The Scotsman Sessions #223: Willie Campbell
Welcome to the award-winning Scotsman Sessions. With performing arts activity curtailed for the foreseeable future, we are commissioning a series of short video performances from artists all around the country and releasing them on scotsman.com, with introductions from our critics. Here, Willie Campbell plays the song Teenage Free Fall from his forthcoming solo album, Soundtrack to the Life We Leave Behind
When Glasgow-based indie-pop group Astrid dissolved following their third album in 2004, Willie Campbell’s route back to the Isle of Lewis was more direct than his old friend and bandmate Charlie Clark, who moved to Los Angeles to run a bar for many years.
“After Astrid’s long disintegration, I came back to Lewis and didn’t really play any music for about 18 months,” says Campbell. “I felt hollowed-out, the last couple of years of Astrid were a bit stressful and not all that enjoyable, so it wasn’t until late 2005 that I got my hunger back for writing songs.”
Campbell’s now happy as a full-time musician “playing not-very-glamorous bar gigs and shlepping about the country in my van, but meanwhile making albums consistently.” As well as his band Open Day Rotation, he got involved in the Between Islands project with songwriters from Shetland and Orkney, and started a country group named Tumbling Souls. He also recently reformed Astrid with Clark, who’s back on Lewis.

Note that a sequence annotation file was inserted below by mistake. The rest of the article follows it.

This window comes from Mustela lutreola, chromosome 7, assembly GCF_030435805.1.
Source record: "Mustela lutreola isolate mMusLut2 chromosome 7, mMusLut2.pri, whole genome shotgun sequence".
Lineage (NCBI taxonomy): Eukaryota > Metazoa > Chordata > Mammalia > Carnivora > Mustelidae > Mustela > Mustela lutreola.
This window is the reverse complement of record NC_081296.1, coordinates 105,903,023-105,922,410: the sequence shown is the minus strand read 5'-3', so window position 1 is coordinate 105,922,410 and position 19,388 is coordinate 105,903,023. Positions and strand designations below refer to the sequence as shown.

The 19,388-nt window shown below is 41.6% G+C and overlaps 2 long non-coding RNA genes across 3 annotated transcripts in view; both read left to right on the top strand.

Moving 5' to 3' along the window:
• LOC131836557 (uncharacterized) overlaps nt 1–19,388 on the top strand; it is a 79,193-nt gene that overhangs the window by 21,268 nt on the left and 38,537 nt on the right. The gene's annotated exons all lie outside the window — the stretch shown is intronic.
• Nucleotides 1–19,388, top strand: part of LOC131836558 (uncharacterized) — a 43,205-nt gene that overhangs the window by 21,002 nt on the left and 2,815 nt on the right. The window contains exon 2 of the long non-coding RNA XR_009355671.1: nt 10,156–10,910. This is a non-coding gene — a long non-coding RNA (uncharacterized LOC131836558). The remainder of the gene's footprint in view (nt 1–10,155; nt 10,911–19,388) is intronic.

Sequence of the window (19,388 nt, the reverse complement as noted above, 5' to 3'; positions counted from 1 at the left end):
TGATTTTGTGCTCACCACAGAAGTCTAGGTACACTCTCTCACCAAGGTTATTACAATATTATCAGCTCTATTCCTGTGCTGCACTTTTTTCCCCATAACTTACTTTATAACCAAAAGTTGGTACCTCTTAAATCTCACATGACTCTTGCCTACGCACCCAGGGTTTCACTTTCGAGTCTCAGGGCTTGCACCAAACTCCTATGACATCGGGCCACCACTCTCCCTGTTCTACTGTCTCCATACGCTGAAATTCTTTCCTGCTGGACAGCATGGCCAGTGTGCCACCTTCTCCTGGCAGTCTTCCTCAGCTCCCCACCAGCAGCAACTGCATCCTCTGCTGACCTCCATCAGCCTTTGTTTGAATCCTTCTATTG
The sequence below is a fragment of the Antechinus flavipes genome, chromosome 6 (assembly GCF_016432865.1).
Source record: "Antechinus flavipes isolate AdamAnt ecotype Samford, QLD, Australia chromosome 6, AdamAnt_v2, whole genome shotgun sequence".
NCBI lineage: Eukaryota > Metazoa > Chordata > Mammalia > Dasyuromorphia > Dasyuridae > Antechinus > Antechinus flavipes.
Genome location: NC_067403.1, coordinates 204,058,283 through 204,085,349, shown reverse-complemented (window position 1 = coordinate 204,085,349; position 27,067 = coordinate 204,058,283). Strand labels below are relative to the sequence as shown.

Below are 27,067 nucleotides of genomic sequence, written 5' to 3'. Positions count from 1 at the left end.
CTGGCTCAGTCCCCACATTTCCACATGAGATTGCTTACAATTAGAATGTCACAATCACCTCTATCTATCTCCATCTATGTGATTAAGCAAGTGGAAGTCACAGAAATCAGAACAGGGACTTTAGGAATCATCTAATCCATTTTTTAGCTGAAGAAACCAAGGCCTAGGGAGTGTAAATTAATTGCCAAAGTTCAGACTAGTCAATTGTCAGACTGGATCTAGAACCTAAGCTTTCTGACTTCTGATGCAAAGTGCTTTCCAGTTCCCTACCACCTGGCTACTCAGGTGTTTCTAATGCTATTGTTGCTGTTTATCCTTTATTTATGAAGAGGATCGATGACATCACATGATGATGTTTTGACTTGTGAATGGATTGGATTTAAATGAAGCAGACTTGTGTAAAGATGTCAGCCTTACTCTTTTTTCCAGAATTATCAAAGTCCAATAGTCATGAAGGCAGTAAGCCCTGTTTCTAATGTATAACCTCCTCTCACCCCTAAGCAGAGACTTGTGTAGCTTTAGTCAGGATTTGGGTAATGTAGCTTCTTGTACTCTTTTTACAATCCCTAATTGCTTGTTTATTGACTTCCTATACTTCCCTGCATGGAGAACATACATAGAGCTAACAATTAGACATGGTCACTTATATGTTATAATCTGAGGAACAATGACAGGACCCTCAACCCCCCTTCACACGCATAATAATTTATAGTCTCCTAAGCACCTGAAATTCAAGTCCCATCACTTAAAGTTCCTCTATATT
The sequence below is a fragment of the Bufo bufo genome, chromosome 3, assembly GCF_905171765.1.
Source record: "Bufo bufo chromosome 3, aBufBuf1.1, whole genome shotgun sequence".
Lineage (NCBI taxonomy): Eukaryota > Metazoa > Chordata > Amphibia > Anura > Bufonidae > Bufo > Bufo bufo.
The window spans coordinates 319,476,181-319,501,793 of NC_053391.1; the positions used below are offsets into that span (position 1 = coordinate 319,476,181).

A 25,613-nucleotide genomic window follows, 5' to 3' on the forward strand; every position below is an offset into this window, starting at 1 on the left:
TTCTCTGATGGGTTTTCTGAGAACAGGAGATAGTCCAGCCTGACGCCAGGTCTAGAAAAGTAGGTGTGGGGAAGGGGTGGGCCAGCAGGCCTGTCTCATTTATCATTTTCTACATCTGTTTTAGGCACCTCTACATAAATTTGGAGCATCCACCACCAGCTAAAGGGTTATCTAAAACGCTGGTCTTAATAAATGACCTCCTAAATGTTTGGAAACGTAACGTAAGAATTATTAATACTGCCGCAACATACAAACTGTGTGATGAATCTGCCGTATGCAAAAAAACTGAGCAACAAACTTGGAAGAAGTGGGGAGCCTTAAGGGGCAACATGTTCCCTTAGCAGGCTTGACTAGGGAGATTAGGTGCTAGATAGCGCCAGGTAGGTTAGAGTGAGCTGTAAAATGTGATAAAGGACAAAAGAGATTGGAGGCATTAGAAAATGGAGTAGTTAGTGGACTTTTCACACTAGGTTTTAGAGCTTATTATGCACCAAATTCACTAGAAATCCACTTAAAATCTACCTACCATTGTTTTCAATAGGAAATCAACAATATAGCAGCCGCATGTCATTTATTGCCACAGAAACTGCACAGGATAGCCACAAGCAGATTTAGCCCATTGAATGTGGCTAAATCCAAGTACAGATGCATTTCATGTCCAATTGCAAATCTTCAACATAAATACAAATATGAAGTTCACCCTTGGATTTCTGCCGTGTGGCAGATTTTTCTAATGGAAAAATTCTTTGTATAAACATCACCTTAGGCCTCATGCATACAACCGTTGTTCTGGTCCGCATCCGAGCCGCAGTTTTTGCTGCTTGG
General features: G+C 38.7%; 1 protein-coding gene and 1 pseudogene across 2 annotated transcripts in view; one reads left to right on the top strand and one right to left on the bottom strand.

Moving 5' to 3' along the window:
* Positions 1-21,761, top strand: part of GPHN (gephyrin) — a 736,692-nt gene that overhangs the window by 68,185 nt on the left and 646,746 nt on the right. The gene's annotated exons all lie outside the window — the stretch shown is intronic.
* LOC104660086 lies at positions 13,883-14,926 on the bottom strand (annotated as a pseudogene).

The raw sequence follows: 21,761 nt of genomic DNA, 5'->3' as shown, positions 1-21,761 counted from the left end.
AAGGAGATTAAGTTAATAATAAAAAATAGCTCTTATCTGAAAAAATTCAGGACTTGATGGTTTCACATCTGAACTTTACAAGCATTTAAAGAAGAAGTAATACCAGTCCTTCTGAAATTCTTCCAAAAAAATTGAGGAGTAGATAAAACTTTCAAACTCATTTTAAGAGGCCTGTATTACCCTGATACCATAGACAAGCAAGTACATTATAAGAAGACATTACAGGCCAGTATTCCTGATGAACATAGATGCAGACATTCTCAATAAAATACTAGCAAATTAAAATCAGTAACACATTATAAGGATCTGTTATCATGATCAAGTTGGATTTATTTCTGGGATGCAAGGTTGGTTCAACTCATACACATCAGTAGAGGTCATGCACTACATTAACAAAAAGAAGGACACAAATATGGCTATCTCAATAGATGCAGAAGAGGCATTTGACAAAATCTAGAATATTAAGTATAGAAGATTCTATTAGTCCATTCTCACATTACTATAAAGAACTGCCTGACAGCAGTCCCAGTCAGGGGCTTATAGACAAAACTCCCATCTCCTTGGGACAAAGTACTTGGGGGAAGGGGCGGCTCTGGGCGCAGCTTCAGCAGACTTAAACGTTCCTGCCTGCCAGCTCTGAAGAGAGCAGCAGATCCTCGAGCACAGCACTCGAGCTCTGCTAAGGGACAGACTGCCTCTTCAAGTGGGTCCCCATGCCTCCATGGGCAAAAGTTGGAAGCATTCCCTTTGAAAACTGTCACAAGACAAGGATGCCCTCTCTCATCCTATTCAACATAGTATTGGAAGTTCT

“I’ve been really fortunate, a lot of interesting stuff’s happened the last ten years,” says Campbell. “I’ve put my roots down, I’ve got two kids, I’m married. It’s been great.” He’s also started making solo albums at home; Nothing’s Going to Bring Me Down came out last year and Soundtrack to the Life We Leave Behind will be released later in 2021.
“I just wanted to have the option of not feeling obliged to use the same musicians, so I decided to do these albums on my own,” he says. “The new album has elements of country and indie and pop, but I’ve been less afraid of making a racket and of being quiet, so there’s more extremes in it.”
His Scotsman Session track, Teenage Free Fall, will appear on the new album. “A couple of years ago I saw a teenage boy walking down the street in Inverness, and I remembered what it was like to be that age, with a floppy fringe and being obsessed with a girl and stuff. It reflects back on how disastrous it felt to get chucked as a teenager, then about meeting my wife and falling in love, and realising it’s the life experience that makes it all valuable and fulfilling.”
A message from the Editor:
Thank you for reading this article. We're more reliant on your support than ever as the shift in consumer habits brought about by coronavirus impacts our advertisers.
If you haven't already, please consider supporting our trusted, fact-checked journalism by taking out a digital subscription at https://www.scotsman.com/subscriptions